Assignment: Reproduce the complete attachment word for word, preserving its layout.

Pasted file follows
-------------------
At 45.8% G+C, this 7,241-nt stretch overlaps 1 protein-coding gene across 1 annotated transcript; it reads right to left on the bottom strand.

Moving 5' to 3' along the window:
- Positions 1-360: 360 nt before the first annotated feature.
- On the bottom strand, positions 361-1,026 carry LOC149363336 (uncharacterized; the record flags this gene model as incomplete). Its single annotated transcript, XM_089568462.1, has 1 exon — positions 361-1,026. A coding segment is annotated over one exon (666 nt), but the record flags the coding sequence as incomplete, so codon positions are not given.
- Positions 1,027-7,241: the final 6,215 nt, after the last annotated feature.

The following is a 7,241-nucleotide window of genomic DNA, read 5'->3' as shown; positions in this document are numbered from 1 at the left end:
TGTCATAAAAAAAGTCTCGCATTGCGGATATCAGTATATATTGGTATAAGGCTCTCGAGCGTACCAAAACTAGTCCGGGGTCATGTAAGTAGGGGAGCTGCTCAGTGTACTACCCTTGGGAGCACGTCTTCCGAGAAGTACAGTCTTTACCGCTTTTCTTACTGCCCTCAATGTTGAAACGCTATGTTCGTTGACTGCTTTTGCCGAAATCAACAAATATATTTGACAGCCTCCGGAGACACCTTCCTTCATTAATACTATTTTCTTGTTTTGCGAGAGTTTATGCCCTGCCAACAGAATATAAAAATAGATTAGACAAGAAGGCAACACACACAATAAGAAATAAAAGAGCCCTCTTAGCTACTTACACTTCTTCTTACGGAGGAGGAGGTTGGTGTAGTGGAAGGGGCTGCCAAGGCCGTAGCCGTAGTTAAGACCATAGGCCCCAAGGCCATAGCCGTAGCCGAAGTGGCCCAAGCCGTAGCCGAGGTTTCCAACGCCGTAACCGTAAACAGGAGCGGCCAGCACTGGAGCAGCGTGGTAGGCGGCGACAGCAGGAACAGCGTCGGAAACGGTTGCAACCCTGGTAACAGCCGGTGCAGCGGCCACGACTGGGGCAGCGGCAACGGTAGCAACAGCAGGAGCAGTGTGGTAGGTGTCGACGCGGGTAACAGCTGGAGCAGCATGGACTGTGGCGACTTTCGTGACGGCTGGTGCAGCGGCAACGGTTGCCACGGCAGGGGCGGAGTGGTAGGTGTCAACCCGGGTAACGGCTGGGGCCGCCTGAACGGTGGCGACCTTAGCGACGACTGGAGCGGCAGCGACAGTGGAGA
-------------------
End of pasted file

At 45.8% G+C, this 7,241-nt stretch overlaps 1 protein-coding gene across 1 annotated transcript; it reads right to left on the bottom strand.

Moving 5' to 3' along the window:
- Positions 1-360: 360 nt before the first annotated feature.
- On the bottom strand, positions 361-1,026 carry LOC149363336 (uncharacterized; the record flags this gene model as incomplete). Its single annotated transcript, XM_089568462.1, has 1 exon — positions 361-1,026. A coding segment is annotated over one exon (666 nt), but the record flags the coding sequence as incomplete, so codon positions are not given.
- Positions 1,027-7,241: the final 6,215 nt, after the last annotated feature.

The following is a 7,241-nucleotide window of genomic DNA, read 5'->3' as shown; positions in this document are numbered from 1 at the left end:
TGTCATAAAAAAAGTCTCGCATTGCGGATATCAGTATATATTGGTATAAGGCTCTCGAGCGTACCAAAACTAGTCCGGGGTCATGTAAGTAGGGGAGCTGCTCAGTGTACTACCCTTGGGAGCACGTCTTCCGAGAAGTACAGTCTTTACCGCTTTTCTTACTGCCCTCAATGTTGAAACGCTATGTTCGTTGACTGCTTTTGCCGAAATCAACAAATATATTTGACAGCCTCCGGAGACACCTTCCTTCATTAATACTATTTTCTTGTTTTGCGAGAGTTTATGCCCTGCCAACAGAATATAAAAATAGATTAGACAAGAAGGCAACACACACAATAAGAAATAAAAGAGCCCTCTTAGCTACTTACACTTCTTCTTACGGAGGAGGAGGTTGGTGTAGTGGAAGGGGCTGCCAAGGCCGTAGCCGTAGTTAAGACCATAGGCCCCAAGGCCATAGCCGTAGCCGAAGTGGCCCAAGCCGTAGCCGAGGTTTCCAACGCCGTAACCGTAAACAGGAGCGGCCAGCACTGGAGCAGCGTGGTAGGCGGCGACAGCAGGAACAGCGTCGGAAACGGTTGCAACCCTGGTAACAGCCGGTGCAGCGGCCACGACTGGGGCAGCGGCAACGGTAGCAACAGCAGGAGCAGTGTGGTAGGTGTCGACGCGGGTAACAGCTGGAGCAGCATGGACTGTGGCGACTTTCGTGACGGCTGGTGCAGCGGCAACGGTTGCCACGGCAGGGGCGGAGTGGTAGGTGTCAACCCGGGTAACGGCTGGGGCCGCCTGAACGGTGGCGACCTTAGCGACGACTGGAGCGGCAGCGACAGTGGAGA